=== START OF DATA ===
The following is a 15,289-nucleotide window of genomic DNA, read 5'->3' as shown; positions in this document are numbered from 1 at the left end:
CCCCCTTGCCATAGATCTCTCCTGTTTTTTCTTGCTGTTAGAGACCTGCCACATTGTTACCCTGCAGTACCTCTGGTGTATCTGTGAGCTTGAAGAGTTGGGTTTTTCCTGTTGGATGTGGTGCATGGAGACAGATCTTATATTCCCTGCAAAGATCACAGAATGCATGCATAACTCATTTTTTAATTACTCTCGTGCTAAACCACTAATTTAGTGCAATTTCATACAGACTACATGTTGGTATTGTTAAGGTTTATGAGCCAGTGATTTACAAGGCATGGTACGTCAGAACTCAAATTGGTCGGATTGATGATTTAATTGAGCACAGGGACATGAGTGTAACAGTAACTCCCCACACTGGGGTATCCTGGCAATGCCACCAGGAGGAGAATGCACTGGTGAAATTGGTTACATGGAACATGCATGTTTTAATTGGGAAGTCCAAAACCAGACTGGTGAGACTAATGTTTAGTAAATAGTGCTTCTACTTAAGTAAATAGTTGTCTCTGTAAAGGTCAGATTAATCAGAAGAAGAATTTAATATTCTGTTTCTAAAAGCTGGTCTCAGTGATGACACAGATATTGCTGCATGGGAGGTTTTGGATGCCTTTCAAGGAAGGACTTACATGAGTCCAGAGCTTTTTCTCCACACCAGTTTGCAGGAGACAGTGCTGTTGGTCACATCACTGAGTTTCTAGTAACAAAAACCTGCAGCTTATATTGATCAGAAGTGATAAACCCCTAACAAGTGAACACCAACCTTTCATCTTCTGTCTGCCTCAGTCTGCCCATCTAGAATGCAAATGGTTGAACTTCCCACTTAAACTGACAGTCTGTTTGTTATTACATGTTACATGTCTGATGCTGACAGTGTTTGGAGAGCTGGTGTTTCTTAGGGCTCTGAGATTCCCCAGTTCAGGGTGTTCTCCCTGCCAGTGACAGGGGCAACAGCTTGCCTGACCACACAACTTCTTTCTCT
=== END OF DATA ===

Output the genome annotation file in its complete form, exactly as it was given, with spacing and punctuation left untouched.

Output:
The following is a 15,289-nucleotide window of genomic DNA, read 5'->3' as shown; positions in this document are numbered from 1 at the left end:
CCCCCTTGCCATAGATCTCTCCTGTTTTTTCTTGCTGTTAGAGACCTGCCACATTGTTACCCTGCAGTACCTCTGGTGTATCTGTGAGCTTGAAGAGTTGGGTTTTTCCTGTTGGATGTGGTGCATGGAGACAGATCTTATATTCCCTGCAAAGATCACAGAATGCATGCATAACTCATTTTTTAATTACTCTCGTGCTAAACCACTAATTTAGTGCAATTTCATACAGACTACATGTTGGTATTGTTAAGGTTTATGAGCCAGTGATTTACAAGGCATGGTACGTCAGAACTCAAATTGGTCGGATTGATGATTTAATTGAGCACAGGGACATGAGTGTAACAGTAACTCCCCACACTGGGGTATCCTGGCAATGCCACCAGGAGGAGAATGCACTGGTGAAATTGGTTACATGGAACATGCATGTTTTAATTGGGAAGTCCAAAACCAGACTGGTGAGACTAATGTTTAGTAAATAGTGCTTCTACTTAAGTAAATAGTTGTCTCTGTAAAGGTCAGATTAATCAGAAGAAGAATTTAATATTCTGTTTCTAAAAGCTGGTCTCAGTGATGACACAGATATTGCTGCATGGGAGGTTTTGGATGCCTTTCAAGGAAGGACTTACATGAGTCCAGAGCTTTTTCTCCACACCAGTTTGCAGGAGACAGTGCTGTTGGTCACATCACTGAGTTTCTAGTAACAAAAACCTGCAGCTTATATTGATCAGAAGTGATAAACCCCTAACAAGTGAACACCAACCTTTCATCTTCTGTCTGCCTCAGTCTGCCCATCTAGAATGCAAATGGTTGAACTTCCCACTTAAACTGACAGTCTGTTTGTTATTACATGTTACATGTCTGATGCTGACAGTGTTTGGAGAGCTGGTGTTTCTTAGGGCTCTGAGATTCCCCAGTTCAGGGTGTTCTCCCTGCCAGTGACAGGGGCAACAGCTTGCCTGACCACACAACTTCTTTCTCT